Genesis Jerez: (Family) Record of Imagination
In Genesis Jerez’s mixed-media paintings, there is an ongoing mediation between formalist concerns and the demands of deeply personal subject matter. This careful arbitration embeds itself in works such as Mother in the Kitchen(2020). In this piece, the artist’s material and compositional decisions intercede on a scene of family life sourced from her family’s photographic archive. For Jerez, these photographs provide visual material to be evaluated and then used in multiple ways to compose an image that centers not the artist’s perspective, but that of her mother who orchestrated and preserved these moments. Jerez reconstructs a kitchen scene of a mother (the artist’s) and a child (the artist’s older sister) using photographs, or elements from these photographs, printed on photocopy paper, oil paint, and underdrawings on linen. Our gaze moves through the visual material on display—the floral collage patterned faces and limbs of the two figures, the loosely drawn gallon containers on lilac collage floors, and the collaged snapshots of a kitchen counter that form the scene’s kitchen cabinets where the mother is at work, a motif of cafeteras (stovetop coffee makers) and canned goods clearly visible. In Mother in the Kitchen, Jerez’s attention to material choices, balance, flatness, and composition mediates the task of negotiating complex familial relationships and the transformations of these bonds over time.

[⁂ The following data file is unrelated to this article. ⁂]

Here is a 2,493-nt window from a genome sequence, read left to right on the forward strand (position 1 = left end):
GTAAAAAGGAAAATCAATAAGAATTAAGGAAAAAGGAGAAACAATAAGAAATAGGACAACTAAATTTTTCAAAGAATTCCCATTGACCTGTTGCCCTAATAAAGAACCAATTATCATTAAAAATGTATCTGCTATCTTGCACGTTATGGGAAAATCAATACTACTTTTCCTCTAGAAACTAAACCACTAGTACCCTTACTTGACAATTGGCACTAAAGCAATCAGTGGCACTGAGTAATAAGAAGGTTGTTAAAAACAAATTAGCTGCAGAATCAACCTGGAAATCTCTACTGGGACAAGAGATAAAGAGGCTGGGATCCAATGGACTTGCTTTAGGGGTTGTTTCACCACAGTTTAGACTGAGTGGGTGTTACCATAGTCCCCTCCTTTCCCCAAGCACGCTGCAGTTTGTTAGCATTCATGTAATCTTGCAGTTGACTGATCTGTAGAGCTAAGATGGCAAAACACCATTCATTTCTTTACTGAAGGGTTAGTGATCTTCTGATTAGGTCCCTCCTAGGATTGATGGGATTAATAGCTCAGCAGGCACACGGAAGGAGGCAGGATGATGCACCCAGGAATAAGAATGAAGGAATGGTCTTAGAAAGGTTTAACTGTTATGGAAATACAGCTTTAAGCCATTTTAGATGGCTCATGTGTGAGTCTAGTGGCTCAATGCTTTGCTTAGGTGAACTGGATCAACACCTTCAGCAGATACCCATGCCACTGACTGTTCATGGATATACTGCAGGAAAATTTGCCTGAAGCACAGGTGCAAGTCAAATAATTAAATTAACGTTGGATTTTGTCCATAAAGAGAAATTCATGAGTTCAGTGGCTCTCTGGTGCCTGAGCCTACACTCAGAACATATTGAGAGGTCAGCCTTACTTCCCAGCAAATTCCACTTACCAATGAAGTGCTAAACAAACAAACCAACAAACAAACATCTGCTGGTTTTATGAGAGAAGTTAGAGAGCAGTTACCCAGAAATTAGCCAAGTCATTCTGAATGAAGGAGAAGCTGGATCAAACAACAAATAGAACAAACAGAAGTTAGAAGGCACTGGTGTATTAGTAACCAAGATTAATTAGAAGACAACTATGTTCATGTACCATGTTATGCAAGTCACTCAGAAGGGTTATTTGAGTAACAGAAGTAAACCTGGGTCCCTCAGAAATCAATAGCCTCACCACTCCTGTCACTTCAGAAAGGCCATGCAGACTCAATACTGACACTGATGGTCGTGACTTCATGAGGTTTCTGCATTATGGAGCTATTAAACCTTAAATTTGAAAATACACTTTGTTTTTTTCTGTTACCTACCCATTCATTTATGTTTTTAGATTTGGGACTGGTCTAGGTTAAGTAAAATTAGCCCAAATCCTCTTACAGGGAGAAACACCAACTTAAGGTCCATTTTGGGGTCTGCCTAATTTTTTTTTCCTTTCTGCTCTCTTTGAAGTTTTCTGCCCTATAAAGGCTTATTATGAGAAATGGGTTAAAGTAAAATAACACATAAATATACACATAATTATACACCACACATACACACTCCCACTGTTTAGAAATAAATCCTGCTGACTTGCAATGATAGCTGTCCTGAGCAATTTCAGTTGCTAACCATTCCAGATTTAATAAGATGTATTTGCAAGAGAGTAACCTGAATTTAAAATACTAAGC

In her time in the 2020–2021 Artist-in-Residence program at The Studio Museum in Harlem, Jerez continues to reflect on the body of work she has been developing for the past few years. The artist’s art school experience in New York City was a period of experimentation, which included using found materials in what she jokingly calls her “Rauschenberg phase,” to working on figurative oil paintings. After graduating, she entered a critical period of both personal and professional self-evaluation. “Since graduating, instead of going to grad school—my interest grew more toward residencies—I’ve been spending time deconstructing myself and peeling layers of trauma, poverty, and survival while developing this work,” Jerez says. This deconstruction involved, on one hand, challenging personal decisions (stepping away from family), and on the other, reexamining her art education and practice. From this place of reevaluation, her current work materializes.